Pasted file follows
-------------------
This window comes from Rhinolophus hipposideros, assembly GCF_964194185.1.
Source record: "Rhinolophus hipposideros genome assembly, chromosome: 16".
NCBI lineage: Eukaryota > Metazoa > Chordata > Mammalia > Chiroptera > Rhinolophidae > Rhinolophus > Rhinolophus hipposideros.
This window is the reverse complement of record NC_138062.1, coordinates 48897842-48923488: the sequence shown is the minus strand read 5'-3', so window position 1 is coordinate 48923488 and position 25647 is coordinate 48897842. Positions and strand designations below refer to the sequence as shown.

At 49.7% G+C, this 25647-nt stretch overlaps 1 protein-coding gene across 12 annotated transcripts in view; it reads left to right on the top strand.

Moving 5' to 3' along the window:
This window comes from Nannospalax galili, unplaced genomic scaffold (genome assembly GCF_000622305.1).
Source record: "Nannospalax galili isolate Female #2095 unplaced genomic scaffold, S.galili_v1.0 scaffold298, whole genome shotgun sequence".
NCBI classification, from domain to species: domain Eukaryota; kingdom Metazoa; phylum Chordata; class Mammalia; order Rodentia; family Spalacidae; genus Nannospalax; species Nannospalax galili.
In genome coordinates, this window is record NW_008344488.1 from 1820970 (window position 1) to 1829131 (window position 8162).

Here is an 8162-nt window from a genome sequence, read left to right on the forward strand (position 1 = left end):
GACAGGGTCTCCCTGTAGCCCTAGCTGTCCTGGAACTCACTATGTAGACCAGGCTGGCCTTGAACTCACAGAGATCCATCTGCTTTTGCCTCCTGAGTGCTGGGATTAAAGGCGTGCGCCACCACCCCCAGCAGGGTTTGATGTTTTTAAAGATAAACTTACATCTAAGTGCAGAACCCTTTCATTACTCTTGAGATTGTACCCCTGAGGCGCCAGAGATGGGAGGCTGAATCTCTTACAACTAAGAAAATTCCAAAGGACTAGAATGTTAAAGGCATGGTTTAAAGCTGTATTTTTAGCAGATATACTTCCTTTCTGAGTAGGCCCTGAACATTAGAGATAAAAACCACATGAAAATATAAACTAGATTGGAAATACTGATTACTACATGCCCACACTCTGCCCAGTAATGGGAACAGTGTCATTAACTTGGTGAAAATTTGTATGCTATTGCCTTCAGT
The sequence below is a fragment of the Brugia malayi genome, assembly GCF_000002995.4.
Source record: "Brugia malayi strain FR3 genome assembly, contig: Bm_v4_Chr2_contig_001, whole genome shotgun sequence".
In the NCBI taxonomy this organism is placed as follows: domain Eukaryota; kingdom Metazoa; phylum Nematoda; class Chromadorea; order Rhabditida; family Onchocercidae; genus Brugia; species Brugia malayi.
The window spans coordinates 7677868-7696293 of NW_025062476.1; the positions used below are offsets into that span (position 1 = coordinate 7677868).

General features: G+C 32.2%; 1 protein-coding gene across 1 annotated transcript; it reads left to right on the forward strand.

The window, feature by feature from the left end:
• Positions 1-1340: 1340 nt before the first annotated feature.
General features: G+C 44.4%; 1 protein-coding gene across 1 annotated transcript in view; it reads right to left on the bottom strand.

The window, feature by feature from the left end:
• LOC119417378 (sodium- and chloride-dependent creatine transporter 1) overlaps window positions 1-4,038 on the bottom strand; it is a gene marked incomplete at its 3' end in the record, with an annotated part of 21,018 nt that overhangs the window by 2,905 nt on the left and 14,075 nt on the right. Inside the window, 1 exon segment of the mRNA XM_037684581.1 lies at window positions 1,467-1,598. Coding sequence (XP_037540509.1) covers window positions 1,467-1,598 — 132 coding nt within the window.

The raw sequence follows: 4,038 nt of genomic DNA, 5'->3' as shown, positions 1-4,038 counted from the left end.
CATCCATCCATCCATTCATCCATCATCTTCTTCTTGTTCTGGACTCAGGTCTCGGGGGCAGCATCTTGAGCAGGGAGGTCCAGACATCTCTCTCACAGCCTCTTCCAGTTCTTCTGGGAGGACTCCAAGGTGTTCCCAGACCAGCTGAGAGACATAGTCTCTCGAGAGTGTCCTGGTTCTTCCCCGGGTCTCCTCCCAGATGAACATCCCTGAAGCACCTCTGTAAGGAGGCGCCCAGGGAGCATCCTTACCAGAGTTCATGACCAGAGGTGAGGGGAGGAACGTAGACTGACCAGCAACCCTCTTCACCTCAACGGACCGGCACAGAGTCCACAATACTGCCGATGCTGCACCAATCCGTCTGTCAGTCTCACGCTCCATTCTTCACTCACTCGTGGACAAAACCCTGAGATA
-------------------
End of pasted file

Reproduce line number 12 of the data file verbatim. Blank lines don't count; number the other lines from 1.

GACAGGGTCTCCCTGTAGCCCTAGCTGTCCTGGAACTCACTATGTAGACCAGGCTGGCCTTGAACTCACAGAGATCCATCTGCTTTTGCCTCCTGAGTGCTGGGATTAAAGGCGTGCGCCACCACCCCCAGCAGGGTTTGATGTTTTTAAAGATAAACTTACATCTAAGTGCAGAACCCTTTCATTACTCTTGAGATTGTACCCCTGAGGCGCCAGAGATGGGAGGCTGAATCTCTTACAACTAAGAAAATTCCAAAGGACTAGAATGTTAAAGGCATGGTTTAAAGCTGTATTTTTAGCAGATATACTTCCTTTCTGAGTAGGCCCTGAACATTAGAGATAAAAACCACATGAAAATATAAACTAGATTGGAAATACTGATTACTACATGCCCACACTCTGCCCAGTAATGGGAACAGTGTCATTAACTTGGTGAAAATTTGTATGCTATTGCCTTCAGT